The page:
Last night I attended a film screening on campus for Crash Landing, a film produced back in 2005 about Canadian combat veterans, their PTSD experiences, and the lack of support they face in their civilian environments. Despite serving two tours in Iraq, this is the first time I’ve heard about the film. Visually, it layers on news footage, personal interviews, and dialogue that all work together to showcase that PTSD differs from person to person. Bosnia, Rwanda, Iraq, and Afghanistan were among some of the combat zones described by the interviewees.
There were many moments that evoke empathetic responses and also reminded me of some of my own experiences. It is a rare experience to hear veterans who suffer from high levels of PTSD share their stories in a public format. I applaud them for their courage; mental health issues seem to be a difficult chapter for the Canadian forces on the same level as it is for American veterans and not surprisingly, their VA system hasn’t quite effectively managed these needs as well.
For all the points where I agree with the film in showing daily struggles, revealing tipping point experiences, and coping mechanisms, I was frustrated and irate with how the after action panel disintegrated into an argument over the proposed use of cannabis as an alternative treatment for PTSD. There was a medical representative who stated there are only 2 FDA approved drugs to treat PTSD and one of them was described as commonly being employed to suppress sexual urges in incarcerated pedophiles. I understand her frustration that this drug with its side effects harms the reintegration of service members/veterans. However, there was a panelist who made such an improper display of himself that he hurts the viability of cannabis as one such alternative treatment, others being things like art therapy. Although I am not usually a vocal audience member I flat out interrupted him at one point to comment that the language he uses will cause people to view him as a pot smoking teenager and it’s important to consider his approach when discussing cannabis as an available treatment.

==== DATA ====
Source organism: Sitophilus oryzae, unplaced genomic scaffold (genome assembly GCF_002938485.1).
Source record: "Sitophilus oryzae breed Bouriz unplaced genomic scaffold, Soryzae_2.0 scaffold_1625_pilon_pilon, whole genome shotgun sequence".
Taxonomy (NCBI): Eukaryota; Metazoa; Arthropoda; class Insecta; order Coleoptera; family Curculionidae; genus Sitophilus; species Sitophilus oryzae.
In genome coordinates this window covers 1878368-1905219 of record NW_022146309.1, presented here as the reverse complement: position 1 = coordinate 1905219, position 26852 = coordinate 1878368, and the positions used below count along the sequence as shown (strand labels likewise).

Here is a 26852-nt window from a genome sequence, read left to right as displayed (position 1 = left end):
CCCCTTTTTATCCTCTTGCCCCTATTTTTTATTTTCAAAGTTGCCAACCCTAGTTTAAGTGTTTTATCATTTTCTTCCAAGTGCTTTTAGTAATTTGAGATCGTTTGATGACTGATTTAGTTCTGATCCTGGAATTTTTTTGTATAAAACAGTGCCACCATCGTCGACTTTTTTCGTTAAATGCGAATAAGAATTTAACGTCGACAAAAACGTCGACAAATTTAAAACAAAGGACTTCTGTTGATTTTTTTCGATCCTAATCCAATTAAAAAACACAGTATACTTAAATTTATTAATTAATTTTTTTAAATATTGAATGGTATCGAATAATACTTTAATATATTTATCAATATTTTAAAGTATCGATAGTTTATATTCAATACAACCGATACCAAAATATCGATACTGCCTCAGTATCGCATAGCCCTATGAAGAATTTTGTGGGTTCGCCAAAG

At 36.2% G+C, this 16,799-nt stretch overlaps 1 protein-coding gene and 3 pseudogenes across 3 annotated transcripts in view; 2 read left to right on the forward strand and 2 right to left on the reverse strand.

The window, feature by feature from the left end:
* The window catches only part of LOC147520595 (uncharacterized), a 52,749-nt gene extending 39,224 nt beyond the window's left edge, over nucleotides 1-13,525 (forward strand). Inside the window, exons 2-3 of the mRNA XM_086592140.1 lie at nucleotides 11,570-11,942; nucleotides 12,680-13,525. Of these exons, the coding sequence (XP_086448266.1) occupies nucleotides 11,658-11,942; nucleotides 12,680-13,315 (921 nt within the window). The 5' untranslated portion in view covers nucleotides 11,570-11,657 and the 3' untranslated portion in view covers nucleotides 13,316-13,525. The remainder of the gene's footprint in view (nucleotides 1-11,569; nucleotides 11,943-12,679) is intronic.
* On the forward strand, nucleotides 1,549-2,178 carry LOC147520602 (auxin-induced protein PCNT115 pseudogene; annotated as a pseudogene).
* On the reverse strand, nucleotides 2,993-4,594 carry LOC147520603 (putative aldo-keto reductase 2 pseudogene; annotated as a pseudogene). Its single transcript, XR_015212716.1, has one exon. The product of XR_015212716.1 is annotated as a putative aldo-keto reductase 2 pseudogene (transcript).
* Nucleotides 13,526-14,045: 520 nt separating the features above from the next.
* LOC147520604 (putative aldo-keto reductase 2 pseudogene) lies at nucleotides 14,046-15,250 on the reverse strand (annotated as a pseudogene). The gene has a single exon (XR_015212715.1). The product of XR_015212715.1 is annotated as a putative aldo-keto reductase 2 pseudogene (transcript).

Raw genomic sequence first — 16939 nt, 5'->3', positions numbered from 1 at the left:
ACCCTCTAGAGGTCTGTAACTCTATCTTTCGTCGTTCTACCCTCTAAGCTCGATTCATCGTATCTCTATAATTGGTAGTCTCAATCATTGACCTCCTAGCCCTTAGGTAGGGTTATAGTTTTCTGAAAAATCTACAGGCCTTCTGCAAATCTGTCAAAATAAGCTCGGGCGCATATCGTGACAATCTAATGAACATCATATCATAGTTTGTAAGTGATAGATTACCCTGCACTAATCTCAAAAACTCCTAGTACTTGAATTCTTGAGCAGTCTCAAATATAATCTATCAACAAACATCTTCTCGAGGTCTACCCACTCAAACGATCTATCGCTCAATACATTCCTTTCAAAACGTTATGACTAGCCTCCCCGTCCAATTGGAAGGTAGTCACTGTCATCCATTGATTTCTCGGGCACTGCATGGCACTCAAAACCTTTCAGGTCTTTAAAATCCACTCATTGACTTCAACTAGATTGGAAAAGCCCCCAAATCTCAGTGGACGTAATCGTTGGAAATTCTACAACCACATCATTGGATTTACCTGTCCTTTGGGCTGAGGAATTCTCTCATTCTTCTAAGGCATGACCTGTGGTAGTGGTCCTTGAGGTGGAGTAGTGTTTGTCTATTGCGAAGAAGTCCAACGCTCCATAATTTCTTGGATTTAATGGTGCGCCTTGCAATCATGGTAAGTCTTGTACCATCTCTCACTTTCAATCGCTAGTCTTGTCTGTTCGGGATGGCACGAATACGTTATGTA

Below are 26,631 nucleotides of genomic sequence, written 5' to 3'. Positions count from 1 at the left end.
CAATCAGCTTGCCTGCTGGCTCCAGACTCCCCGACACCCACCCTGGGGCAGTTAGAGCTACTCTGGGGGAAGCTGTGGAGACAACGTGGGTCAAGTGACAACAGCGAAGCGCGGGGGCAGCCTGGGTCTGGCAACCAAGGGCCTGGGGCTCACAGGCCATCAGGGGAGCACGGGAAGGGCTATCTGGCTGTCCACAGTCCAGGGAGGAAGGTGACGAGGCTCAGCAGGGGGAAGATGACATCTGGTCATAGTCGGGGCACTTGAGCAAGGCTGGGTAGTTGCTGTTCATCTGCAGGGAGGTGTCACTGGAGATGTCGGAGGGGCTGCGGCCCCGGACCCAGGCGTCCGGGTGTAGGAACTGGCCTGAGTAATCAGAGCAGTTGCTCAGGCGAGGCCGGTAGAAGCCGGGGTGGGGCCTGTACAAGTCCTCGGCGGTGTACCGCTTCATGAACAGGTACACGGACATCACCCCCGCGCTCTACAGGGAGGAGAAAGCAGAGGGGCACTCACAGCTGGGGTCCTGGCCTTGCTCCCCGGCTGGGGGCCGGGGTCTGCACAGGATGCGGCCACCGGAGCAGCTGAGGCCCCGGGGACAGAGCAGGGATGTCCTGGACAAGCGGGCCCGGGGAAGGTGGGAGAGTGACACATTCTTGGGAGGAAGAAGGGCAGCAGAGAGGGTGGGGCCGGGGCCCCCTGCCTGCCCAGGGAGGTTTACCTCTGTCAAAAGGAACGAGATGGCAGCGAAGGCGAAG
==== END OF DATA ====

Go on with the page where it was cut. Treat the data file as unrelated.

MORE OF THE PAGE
I am very open in the fact I’ve never tried cannabis. My dad regretted drinking and smoking pot so much during his high school years that it never interested me to try this recreational drug. As well, I’ve found the smell of pot smoke makes me nauseous. It is so highly irritating that should I later in life require cannabis as pain medicine over morphine, I would ask for it in some edible form. I cannot tolerate that smell. However, I am not above depriving others of their preferred form of medicinals; for two surgeries I’ve had I was prescribed Perocet and Vicodine and the drugs make me too tired or nauseous to eat that I cannot take them. I’d lose too much weight to be healthy.
There is a secondary get together tomorrow regarding alternative treatment (i.e. the potential of cannabis to treat PTSD) but I am not interested in attending. I do not wish to be in the company of the panelist who is likely to once again exhibit poor behavior because he lacks a full understanding of his position as representing other veterans and certainly veterans with PTSD. However, there are many insights I would like to share regarding my feelings as a combat veteran, the film, and cannabis as a form of medicinal treatment:
1. Employment Opportunities
One of the older audience members brought up the fact not all jobs will allow you to use cannabis. My husband and I also discussed this point further in depth today. Many veterans are attracted to government jobs and local law enforcement jobs where you cannot use drugs, to include cannabis. I interned for the Naval Criminal Investigative Service back in 2011. If I had pursued this career option further, one of the biggest selling points to this agency as a potential employee in my background is my lack of criminal involvement or experimentation with drugs. It’s important to also point out NCIS only picks roughly 150 interns a year and I was fortunate through hard work and good behavior to prove myself worthy of one such slot. If I sat around and talked casually about smoking pot to cope with PTSD, the door to that employment opportunity would have closed up quickly.
2. Secondary Trauma